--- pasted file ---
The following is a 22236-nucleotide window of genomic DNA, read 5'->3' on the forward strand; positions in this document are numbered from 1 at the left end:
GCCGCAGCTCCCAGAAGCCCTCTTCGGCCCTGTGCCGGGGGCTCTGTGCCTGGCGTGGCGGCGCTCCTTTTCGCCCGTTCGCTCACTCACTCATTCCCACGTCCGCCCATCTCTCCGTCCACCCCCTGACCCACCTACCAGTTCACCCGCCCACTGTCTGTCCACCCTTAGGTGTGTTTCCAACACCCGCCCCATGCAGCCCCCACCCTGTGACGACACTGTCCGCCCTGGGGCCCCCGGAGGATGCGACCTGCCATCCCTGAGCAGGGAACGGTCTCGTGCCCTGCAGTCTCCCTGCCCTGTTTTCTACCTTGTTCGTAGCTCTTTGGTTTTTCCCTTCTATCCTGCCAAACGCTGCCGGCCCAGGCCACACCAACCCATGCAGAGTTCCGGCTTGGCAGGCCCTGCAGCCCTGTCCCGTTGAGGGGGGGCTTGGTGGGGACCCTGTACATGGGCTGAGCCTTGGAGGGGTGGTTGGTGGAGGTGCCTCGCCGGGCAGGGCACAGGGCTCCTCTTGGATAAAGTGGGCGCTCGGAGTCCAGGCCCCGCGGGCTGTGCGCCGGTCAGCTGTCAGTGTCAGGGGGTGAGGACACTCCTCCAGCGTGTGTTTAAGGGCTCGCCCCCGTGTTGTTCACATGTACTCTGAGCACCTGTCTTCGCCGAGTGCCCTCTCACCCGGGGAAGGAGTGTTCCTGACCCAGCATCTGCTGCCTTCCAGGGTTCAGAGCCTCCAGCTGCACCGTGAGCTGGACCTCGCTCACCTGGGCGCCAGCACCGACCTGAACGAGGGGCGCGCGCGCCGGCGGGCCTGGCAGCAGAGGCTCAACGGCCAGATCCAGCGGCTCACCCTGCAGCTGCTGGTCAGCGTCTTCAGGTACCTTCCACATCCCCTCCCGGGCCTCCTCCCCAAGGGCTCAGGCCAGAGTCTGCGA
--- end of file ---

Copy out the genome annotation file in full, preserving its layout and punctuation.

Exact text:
The following is a 22236-nucleotide window of genomic DNA, read 5'->3' on the forward strand; positions in this document are numbered from 1 at the left end:
GCCGCAGCTCCCAGAAGCCCTCTTCGGCCCTGTGCCGGGGGCTCTGTGCCTGGCGTGGCGGCGCTCCTTTTCGCCCGTTCGCTCACTCACTCATTCCCACGTCCGCCCATCTCTCCGTCCACCCCCTGACCCACCTACCAGTTCACCCGCCCACTGTCTGTCCACCCTTAGGTGTGTTTCCAACACCCGCCCCATGCAGCCCCCACCCTGTGACGACACTGTCCGCCCTGGGGCCCCCGGAGGATGCGACCTGCCATCCCTGAGCAGGGAACGGTCTCGTGCCCTGCAGTCTCCCTGCCCTGTTTTCTACCTTGTTCGTAGCTCTTTGGTTTTTCCCTTCTATCCTGCCAAACGCTGCCGGCCCAGGCCACACCAACCCATGCAGAGTTCCGGCTTGGCAGGCCCTGCAGCCCTGTCCCGTTGAGGGGGGGCTTGGTGGGGACCCTGTACATGGGCTGAGCCTTGGAGGGGTGGTTGGTGGAGGTGCCTCGCCGGGCAGGGCACAGGGCTCCTCTTGGATAAAGTGGGCGCTCGGAGTCCAGGCCCCGCGGGCTGTGCGCCGGTCAGCTGTCAGTGTCAGGGGGTGAGGACACTCCTCCAGCGTGTGTTTAAGGGCTCGCCCCCGTGTTGTTCACATGTACTCTGAGCACCTGTCTTCGCCGAGTGCCCTCTCACCCGGGGAAGGAGTGTTCCTGACCCAGCATCTGCTGCCTTCCAGGGTTCAGAGCCTCCAGCTGCACCGTGAGCTGGACCTCGCTCACCTGGGCGCCAGCACCGACCTGAACGAGGGGCGCGCGCGCCGGCGGGCCTGGCAGCAGAGGCTCAACGGCCAGATCCAGCGGCTCACCCTGCAGCTGCTGGTCAGCGTCTTCAGGTACCTTCCACATCCCCTCCCGGGCCTCCTCCCCAAGGGCTCAGGCCAGAGTCTGCGA